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Assume this model,

@Entity
@Table(name = "play_list")
public class PlayList {
    @Id @Column(name = "code")
    private Long code;
    ...
    @ManyToMany(fetch = LAZY)
    @JoinTable(...)
    private List<Song> songs = new ArrayList<>();
}

@Entity
@Table(name = "song")
public class Song {
    @Id @Column(name = "code")
    private Long code;

    @Lob @Column(name = "raw_data")
    private byte[] rawData; // The binary value of the song (important!)
    ...
    @ManyToMany(mappedBy = "songs")
    private List<PlayList> playLists = new ArrayList<>();
}

Then, if your execute a JPA Query like this one:

SELECT pl, s
FROM
    playlist pl
      INNER JOIN pl.songs s

Hibernate, executes a SQL query like this:

SELECT pl.*, s.*
FROM
    play_list pl
      INNER JOIN play_list_song pls ON pl.code = pls.playlist_code
      INNER JOIN song s ON pls.song_code = s.code

I was debugging this code, and Hibernate does bind correctly the JDBC tuples ... let me explain with an example, if you have 2 songs and 2 playlist and both playlist contains the 2 songs, hibernate only maps 4 java objects ...

But, and this is my question, in order to create those 4 java objects, does Hibernate parse and load each JDBC tuple into memory, to later discard duplicated objects (objects of the same entity and same @Id)??

Why I'm asking this? Well, assume that you execute the previous query and you have a lot of playlists that share songs ... if hibernate loads everything before discarding duplicated objects, then it will read the byte[] rawData a lot of times (which it could be a problem if the rawData are in the form of MB magnitude)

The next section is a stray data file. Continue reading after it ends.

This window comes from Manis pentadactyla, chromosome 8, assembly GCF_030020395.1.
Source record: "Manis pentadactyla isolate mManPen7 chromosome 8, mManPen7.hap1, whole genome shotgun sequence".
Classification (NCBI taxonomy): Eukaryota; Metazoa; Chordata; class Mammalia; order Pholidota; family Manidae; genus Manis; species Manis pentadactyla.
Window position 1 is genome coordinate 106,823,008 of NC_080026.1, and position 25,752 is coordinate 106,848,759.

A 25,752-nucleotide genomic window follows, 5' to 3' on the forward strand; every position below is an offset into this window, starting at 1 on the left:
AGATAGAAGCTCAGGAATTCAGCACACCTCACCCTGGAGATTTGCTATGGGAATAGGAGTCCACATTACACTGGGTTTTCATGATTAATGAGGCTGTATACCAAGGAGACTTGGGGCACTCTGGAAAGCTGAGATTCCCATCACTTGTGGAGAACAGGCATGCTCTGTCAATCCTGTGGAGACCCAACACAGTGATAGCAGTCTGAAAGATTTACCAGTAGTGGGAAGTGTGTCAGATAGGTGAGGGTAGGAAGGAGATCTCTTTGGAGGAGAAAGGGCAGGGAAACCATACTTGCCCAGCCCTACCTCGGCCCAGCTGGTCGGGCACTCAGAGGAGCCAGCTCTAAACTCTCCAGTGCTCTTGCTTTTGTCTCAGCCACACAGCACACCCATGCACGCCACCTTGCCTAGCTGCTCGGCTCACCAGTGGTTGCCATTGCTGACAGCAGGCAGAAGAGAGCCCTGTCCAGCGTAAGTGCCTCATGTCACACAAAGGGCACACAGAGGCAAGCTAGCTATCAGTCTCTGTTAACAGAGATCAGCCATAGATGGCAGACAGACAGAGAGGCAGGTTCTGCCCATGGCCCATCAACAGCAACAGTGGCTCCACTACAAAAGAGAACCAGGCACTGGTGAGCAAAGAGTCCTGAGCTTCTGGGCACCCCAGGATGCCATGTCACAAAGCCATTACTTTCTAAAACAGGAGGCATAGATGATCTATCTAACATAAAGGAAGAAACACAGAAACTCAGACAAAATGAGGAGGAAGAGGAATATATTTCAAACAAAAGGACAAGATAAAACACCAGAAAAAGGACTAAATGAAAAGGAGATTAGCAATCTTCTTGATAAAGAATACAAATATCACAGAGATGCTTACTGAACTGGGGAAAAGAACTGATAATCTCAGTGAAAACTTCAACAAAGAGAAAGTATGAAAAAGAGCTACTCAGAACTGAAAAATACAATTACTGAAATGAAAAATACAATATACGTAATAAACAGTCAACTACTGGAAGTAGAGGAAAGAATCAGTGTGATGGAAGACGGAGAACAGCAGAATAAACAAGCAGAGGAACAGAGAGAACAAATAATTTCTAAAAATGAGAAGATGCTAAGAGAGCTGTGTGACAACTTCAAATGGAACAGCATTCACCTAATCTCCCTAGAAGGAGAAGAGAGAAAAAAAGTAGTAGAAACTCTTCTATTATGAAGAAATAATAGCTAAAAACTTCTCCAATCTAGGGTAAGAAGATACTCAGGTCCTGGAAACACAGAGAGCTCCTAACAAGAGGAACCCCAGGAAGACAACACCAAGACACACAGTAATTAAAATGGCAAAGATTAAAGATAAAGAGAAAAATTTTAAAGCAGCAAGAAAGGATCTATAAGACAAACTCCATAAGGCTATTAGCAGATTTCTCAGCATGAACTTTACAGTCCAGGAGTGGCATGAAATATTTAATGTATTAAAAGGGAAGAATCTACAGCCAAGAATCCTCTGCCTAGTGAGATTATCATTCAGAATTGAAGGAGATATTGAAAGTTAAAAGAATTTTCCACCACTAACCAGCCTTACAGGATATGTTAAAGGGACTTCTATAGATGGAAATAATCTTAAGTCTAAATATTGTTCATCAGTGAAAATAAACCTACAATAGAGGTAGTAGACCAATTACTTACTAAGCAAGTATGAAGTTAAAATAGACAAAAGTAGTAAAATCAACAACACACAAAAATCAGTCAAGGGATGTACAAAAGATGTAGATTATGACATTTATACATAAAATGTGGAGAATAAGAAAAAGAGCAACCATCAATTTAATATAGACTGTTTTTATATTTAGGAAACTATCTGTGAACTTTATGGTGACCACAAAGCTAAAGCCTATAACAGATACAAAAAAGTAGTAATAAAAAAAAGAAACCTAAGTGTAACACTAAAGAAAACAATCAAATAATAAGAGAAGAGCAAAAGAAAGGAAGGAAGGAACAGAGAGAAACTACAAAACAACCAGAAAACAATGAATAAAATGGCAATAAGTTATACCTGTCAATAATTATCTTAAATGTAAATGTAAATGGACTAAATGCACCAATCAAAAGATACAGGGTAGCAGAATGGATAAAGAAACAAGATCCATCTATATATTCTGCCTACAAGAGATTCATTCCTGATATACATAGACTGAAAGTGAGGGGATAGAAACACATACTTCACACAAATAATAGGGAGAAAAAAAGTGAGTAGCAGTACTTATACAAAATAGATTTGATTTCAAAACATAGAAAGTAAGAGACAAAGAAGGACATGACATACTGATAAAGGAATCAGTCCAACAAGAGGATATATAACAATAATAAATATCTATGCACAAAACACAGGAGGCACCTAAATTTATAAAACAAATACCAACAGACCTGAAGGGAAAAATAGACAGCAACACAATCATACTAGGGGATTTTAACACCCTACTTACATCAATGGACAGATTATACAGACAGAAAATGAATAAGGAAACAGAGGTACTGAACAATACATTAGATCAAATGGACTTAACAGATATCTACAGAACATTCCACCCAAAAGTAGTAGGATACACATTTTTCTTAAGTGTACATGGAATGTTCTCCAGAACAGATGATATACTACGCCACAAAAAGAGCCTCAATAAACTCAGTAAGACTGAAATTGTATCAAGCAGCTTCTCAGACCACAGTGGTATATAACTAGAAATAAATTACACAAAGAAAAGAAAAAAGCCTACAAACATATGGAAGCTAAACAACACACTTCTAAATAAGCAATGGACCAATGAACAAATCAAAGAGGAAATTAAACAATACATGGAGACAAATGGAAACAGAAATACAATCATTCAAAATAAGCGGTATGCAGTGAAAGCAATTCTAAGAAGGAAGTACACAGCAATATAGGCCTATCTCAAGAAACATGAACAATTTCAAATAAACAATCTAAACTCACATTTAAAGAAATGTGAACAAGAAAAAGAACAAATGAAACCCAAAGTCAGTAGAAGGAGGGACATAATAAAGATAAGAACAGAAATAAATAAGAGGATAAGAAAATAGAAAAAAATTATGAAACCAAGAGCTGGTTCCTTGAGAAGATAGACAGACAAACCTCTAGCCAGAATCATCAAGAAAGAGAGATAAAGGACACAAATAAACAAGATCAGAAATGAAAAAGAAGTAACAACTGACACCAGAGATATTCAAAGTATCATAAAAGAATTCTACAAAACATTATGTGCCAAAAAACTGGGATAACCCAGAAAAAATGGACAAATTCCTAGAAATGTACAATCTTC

Thanks ...

NOTE: I'm assuming that Hibernate transform the blob data into a byte[] using JDBC Resultset.getBinaryStream(int) and that the database (oracle) is returning a LOB_LOCATOR in such column ...

1 Answer 1

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does Hibernate parse and load each JDBC tuple into memory, to later discard duplicated objects (objects of the same entity and same @Id)??

You've already traced the query that Hibernate executes. It must process the results of that query, which do, in your example, contain duplicate playlist data and duplicate song data. It needs information from every row of the result set, though not every column of every row.

Whether it is possible to cherry-pick the needed data from the result set probably depends more on the database and JDBC driver than on anything else. If you're concerned about scalability, then you should err on the pessimistic side, assuming that all columns of all rows will be transferred from database to Java.

On the other hand, your concerns about LOB data in particular, though credible, are probably misplaced. This is something you should test, as is all the rest, but I think you'll find that LOB data are transferred from the database only on demand, and that they will be demanded only once per field per distinct entity.

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